Are there any???. Well there is one I can think of, which may be applicable - too much stress on artifacts.I think artifacts should be decided by the team, involved in developing the solution.However, the good thing about UML is it process independent - which means you can develop the artifacts in the way you want.However, I think developing all the artifacts is mandatory - Would like to be corrected though . -- Sandeep
Originally posted by Avijeet Dash: Xp is promoting less design artifacts in form of user stories and more documented code.
Correction: XP encourages more self-documenting code. IOW, if you have to comment your code, it probably is not as clear as it should be. One drawback to UML is that not many users are familiar with the notations. In fact, I haven't met a whole lot of developers who are well-versed and experienced in using UML in real-world projects, myself included. Another drawback is that it is often mistakenly perceived as a "methodology", which it is NOT. It is merely a notation and does not imply any particular methodology except probably OOAD, in a broad sense. I have seen a lot of enthusiasm for adopting UML on projects but the real purpose of doing so quickly gets lost amid the efforts to educate project members on the different notations, arguments about the "methodology" and different "artifacts" that are "supposed" to be produced. Add to that the time and attention given to choosing, installing, and using modeling tools like Rational Rose. The whole point of using UML is to facilitate COMMUNICATION. If people on the project are not conversant in UML, you just might be better off sticking with the old flowcharts, ERDs, DFDs, or just plain CRC cards. Junilu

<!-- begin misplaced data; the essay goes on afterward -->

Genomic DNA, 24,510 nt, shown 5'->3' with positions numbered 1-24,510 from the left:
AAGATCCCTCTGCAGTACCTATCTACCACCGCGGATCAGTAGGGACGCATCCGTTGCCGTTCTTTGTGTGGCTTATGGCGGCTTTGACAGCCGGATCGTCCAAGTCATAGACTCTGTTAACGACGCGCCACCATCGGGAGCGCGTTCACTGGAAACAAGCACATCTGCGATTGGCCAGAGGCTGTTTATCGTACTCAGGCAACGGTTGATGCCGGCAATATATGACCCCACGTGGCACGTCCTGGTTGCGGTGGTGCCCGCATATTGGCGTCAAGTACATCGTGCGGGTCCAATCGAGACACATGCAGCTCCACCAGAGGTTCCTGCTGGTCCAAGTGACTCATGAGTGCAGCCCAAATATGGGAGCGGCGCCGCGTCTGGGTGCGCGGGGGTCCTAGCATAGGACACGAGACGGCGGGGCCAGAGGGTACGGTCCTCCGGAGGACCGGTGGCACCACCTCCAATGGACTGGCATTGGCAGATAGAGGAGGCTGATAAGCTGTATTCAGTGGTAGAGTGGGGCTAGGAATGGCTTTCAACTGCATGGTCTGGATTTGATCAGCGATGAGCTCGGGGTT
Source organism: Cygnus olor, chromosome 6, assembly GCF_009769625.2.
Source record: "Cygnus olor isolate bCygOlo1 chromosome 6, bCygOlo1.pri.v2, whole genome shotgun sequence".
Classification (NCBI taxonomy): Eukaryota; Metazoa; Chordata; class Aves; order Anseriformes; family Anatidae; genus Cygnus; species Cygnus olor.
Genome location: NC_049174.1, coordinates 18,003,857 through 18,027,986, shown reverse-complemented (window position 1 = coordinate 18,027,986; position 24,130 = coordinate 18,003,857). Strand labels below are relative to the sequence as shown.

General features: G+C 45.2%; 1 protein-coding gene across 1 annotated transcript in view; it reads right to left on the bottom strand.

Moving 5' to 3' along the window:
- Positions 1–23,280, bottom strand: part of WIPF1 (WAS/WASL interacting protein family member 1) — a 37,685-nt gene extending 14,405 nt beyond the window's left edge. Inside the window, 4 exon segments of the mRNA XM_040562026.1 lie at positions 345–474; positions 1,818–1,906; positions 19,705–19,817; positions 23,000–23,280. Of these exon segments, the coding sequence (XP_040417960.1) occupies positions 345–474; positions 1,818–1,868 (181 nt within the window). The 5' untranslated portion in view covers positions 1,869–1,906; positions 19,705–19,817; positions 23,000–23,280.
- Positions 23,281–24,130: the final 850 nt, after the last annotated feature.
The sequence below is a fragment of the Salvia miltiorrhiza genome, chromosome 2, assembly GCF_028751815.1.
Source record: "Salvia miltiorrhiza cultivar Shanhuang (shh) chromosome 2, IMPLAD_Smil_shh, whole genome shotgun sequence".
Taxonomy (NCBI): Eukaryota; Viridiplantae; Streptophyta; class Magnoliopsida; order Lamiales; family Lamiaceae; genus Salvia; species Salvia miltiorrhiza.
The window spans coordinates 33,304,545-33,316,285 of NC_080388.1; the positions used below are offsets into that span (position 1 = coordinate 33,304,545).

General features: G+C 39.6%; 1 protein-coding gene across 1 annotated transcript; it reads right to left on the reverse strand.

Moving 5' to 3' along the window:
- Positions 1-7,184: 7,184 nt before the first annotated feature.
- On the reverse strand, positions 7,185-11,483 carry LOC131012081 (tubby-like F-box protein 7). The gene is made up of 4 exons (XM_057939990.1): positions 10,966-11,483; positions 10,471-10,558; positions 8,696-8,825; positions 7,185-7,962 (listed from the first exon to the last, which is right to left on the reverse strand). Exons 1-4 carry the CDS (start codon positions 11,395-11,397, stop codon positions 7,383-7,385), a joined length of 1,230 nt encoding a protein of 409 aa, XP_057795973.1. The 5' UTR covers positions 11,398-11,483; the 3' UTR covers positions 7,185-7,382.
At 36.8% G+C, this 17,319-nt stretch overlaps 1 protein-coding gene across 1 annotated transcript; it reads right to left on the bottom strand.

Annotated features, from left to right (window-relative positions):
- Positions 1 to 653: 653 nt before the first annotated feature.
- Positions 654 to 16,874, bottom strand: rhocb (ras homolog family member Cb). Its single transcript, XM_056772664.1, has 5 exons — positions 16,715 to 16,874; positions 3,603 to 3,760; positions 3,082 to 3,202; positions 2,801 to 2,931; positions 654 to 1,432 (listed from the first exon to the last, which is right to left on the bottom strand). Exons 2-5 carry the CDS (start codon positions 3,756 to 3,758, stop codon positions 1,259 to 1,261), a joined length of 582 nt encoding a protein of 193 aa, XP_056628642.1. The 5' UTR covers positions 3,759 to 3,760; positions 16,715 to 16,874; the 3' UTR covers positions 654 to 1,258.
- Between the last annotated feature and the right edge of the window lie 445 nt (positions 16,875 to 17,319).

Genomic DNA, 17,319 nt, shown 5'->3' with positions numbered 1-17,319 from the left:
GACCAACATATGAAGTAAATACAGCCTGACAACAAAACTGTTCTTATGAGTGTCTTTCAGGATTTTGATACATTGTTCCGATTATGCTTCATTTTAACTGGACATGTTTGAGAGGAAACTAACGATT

The best ideas are the crazy ones. If you have a crazy idea and it works, it's really valuable.—Kent Beck